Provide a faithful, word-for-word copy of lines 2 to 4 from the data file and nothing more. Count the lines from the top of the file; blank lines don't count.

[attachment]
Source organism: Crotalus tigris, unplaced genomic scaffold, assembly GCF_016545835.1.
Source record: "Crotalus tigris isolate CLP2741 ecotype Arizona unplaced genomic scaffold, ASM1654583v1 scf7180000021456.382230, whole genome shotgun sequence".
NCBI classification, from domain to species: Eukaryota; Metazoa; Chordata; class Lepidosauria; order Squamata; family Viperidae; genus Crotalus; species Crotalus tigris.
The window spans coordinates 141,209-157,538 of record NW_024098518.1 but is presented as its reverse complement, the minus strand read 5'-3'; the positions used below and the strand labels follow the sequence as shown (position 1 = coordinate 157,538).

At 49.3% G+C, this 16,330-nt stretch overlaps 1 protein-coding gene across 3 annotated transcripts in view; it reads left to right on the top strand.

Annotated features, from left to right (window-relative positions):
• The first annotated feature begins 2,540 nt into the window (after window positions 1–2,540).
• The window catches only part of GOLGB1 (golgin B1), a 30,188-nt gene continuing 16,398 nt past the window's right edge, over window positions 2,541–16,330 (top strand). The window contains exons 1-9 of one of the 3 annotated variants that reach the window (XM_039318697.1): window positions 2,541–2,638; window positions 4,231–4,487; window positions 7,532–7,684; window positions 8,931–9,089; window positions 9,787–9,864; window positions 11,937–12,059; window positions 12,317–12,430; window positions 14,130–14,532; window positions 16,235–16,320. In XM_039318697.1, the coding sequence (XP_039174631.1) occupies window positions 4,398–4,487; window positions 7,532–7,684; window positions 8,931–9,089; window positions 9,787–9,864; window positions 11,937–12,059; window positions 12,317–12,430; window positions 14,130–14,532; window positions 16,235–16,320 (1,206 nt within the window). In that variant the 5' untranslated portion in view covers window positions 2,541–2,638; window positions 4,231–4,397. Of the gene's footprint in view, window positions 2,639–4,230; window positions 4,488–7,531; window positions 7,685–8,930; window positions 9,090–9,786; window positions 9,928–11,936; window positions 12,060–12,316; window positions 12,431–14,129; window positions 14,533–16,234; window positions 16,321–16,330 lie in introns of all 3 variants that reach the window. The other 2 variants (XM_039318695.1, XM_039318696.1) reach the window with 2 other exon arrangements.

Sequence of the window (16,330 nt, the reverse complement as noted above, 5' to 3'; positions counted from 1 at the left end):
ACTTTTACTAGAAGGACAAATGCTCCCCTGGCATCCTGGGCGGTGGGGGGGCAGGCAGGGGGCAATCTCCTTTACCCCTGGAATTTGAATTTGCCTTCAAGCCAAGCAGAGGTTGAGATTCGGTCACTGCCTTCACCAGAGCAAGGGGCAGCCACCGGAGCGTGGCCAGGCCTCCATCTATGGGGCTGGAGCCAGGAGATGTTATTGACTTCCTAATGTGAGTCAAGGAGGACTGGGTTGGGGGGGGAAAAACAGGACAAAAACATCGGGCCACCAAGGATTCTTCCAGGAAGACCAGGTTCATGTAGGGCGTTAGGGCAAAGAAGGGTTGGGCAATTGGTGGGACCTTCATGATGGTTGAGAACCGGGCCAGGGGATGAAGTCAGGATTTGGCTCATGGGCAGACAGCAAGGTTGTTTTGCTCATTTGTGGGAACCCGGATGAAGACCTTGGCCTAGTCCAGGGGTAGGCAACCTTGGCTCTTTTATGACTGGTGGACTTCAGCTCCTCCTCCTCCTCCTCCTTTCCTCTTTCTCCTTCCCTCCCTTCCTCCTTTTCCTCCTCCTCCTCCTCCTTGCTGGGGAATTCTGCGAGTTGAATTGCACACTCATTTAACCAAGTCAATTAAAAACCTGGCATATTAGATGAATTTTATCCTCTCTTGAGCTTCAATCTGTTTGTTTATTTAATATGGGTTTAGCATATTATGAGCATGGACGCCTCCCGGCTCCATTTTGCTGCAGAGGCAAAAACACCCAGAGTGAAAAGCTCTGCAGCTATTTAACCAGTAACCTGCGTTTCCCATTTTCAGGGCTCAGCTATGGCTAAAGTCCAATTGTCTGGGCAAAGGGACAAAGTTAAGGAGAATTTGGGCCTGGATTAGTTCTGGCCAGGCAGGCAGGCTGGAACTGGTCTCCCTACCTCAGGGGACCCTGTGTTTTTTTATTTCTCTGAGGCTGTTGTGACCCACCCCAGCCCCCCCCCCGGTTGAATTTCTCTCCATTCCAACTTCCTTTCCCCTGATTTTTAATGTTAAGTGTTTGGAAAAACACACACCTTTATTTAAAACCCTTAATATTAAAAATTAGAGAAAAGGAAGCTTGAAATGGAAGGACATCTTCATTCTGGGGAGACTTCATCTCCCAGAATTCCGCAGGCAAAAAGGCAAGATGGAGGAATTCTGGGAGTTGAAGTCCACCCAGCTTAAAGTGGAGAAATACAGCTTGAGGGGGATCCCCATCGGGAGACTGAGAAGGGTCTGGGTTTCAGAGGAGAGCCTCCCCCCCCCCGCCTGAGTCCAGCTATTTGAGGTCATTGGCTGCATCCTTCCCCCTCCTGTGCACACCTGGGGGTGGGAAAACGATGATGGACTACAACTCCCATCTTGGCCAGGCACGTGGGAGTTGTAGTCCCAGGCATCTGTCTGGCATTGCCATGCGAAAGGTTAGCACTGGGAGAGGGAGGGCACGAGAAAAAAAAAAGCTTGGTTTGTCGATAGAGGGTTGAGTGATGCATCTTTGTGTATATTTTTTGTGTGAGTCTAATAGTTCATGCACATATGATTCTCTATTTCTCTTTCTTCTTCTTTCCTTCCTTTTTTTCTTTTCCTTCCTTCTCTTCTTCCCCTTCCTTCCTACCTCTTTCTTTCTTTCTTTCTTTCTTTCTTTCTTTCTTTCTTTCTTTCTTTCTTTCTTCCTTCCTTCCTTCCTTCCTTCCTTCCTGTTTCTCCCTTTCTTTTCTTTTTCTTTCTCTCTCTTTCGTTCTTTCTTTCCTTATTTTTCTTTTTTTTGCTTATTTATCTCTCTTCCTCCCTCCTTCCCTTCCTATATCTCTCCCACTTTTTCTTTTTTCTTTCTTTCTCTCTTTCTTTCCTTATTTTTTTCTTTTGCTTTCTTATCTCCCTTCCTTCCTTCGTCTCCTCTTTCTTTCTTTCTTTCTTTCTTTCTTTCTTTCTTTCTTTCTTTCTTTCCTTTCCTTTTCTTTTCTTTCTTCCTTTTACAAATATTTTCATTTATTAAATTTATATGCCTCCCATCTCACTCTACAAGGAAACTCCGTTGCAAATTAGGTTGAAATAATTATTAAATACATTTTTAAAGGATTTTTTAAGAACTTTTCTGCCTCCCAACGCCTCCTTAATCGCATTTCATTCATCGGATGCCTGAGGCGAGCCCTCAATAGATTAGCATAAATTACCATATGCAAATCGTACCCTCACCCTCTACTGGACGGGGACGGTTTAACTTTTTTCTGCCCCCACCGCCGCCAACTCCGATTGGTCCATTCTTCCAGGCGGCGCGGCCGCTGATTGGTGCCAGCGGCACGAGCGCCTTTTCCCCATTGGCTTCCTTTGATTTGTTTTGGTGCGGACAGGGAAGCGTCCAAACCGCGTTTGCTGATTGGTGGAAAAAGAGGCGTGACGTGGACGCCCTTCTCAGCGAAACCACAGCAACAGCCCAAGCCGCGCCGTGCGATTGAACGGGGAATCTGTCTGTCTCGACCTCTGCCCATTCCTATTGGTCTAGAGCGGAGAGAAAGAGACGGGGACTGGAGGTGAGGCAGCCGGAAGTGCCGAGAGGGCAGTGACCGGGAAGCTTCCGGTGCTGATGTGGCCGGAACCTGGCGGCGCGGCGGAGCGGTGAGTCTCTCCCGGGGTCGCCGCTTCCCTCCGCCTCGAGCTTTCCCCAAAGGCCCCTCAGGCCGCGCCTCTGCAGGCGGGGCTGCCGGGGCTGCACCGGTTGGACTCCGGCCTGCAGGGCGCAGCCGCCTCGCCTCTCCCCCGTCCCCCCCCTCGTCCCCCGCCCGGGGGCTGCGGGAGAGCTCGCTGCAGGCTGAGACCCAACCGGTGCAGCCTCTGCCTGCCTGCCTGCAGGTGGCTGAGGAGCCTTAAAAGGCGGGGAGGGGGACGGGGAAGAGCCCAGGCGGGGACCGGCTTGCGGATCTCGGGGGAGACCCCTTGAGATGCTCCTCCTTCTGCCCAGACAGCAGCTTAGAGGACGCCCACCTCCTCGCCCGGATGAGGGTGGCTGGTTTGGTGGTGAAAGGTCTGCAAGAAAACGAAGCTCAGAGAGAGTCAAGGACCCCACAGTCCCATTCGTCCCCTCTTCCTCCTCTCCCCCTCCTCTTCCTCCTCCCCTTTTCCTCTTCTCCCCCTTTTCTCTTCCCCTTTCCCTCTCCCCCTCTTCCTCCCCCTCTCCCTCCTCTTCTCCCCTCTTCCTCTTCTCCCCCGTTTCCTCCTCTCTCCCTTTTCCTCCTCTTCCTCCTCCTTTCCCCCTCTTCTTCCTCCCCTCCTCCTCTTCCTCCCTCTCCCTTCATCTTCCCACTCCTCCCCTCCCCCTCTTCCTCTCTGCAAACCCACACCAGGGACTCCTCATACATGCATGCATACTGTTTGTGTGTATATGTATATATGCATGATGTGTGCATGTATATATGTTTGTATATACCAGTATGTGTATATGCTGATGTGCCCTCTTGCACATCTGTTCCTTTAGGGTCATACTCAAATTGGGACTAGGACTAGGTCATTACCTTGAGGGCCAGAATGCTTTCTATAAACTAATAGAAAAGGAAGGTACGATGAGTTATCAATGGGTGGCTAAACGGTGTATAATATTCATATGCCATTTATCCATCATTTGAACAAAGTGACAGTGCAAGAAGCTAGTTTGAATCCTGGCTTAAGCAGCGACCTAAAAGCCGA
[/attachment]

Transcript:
Source record: "Crotalus tigris isolate CLP2741 ecotype Arizona unplaced genomic scaffold, ASM1654583v1 scf7180000021456.382230, whole genome shotgun sequence".
NCBI classification, from domain to species: Eukaryota; Metazoa; Chordata; class Lepidosauria; order Squamata; family Viperidae; genus Crotalus; species Crotalus tigris.
The window spans coordinates 141,209-157,538 of record NW_024098518.1 but is presented as its reverse complement, the minus strand read 5'-3'; the positions used below and the strand labels follow the sequence as shown (position 1 = coordinate 157,538).